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Santiago is more philosophic than formal philosophers (The Old Man and the Sea by Ernest Hemingway)

23. Santiago is more philosophic than formal philosophers. Discuss.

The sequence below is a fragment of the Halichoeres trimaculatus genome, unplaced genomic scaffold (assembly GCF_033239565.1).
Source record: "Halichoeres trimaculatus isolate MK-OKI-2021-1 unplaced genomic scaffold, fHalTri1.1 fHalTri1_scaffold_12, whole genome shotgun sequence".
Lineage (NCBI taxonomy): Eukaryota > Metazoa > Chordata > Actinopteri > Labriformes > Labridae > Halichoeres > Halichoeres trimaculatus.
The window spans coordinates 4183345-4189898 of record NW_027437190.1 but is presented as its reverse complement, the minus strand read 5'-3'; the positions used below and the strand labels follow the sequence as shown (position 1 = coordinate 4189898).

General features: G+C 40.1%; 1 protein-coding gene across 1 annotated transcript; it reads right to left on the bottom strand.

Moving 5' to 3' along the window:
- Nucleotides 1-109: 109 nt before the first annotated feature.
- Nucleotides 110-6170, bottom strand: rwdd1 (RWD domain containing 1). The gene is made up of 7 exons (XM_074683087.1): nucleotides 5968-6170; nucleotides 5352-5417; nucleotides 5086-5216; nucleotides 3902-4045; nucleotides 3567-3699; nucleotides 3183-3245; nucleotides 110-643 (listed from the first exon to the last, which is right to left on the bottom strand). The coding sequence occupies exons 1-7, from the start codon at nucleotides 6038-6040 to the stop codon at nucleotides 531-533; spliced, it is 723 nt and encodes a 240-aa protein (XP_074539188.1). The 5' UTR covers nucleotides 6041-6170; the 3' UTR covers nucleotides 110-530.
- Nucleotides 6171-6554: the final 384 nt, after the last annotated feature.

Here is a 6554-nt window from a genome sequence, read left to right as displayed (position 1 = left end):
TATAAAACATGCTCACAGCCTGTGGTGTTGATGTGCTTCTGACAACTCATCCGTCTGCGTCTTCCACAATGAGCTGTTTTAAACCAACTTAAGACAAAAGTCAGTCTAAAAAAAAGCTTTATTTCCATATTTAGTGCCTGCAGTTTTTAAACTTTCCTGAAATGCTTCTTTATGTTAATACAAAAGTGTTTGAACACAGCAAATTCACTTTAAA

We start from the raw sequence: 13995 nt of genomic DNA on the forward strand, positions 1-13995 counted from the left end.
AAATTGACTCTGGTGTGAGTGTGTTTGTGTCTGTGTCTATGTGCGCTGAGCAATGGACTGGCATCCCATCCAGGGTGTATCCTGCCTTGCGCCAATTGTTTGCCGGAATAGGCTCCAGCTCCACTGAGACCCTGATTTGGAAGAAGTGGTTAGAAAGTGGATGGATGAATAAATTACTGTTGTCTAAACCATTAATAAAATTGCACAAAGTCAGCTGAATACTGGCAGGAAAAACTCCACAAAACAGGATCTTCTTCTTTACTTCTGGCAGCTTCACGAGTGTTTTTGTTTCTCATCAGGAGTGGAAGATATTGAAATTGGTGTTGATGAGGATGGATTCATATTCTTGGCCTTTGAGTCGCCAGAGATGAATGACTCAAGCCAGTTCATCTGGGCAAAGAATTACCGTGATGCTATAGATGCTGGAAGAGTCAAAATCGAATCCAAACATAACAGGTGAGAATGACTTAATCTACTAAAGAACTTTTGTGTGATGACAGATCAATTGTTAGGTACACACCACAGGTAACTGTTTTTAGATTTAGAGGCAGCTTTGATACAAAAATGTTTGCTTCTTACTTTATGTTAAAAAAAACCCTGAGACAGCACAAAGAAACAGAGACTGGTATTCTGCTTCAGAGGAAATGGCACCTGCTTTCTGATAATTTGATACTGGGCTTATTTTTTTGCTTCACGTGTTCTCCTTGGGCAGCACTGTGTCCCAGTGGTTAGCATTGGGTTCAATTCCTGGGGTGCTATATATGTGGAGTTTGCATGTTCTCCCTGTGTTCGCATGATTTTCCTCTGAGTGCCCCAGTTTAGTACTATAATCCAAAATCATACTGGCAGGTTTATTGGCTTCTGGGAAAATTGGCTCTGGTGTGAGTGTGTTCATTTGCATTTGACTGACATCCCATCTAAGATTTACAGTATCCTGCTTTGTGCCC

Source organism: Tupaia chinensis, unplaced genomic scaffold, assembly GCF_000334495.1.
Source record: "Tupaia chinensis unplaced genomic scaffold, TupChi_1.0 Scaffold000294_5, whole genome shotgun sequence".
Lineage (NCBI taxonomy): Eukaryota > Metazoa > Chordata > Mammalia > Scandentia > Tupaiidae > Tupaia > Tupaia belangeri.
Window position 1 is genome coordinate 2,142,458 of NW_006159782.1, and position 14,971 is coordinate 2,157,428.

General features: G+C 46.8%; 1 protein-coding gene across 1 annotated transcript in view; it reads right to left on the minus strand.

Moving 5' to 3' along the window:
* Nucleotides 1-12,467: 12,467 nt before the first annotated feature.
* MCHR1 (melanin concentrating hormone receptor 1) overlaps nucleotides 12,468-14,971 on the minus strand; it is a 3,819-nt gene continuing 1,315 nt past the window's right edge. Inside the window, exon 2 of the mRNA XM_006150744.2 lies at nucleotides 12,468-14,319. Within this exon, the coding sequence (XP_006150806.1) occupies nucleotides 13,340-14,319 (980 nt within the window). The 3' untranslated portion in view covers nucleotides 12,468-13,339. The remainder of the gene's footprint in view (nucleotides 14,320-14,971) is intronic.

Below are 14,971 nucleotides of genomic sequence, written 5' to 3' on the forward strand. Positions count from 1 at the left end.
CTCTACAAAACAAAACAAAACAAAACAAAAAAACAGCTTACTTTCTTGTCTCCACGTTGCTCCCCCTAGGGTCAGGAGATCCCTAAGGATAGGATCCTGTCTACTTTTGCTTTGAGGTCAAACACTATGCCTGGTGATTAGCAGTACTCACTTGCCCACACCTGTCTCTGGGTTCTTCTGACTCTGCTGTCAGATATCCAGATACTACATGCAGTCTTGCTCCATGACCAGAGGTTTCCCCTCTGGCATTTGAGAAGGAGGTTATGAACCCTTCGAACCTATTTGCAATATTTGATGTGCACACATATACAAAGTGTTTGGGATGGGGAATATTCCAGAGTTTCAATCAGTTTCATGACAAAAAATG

Answer: Santiago, the hero of the novel is no doubt more philosophic than formal philosophers. When we read the novel, we feel that he is a man of strong determination and willpower. He does not see the pessimistic view of life. He says confidently: “My big fish must be somewhere.” No doubt, he is a simple and ordinary hero of the novel but perhaps believes in “Simple living, high thinking.” Again we see him showing his philosophic nature when he repents over the idea of being a fisherman. However, he consoles himself saying that he has killed it in self-defense. During his journey to sea, he knows how to boost up his failing spirits. He remembers Manolin, dreams of lions on the beach, idealizes Di Maggio and remembers his hand game competition with the Negro. Similarly, during his struggle with the fish and the sharks, he shows that nothing in his way can be a hurdle. This discussion clearly shows that Santiago is more philosophic than formal philosophers. (Words: 168)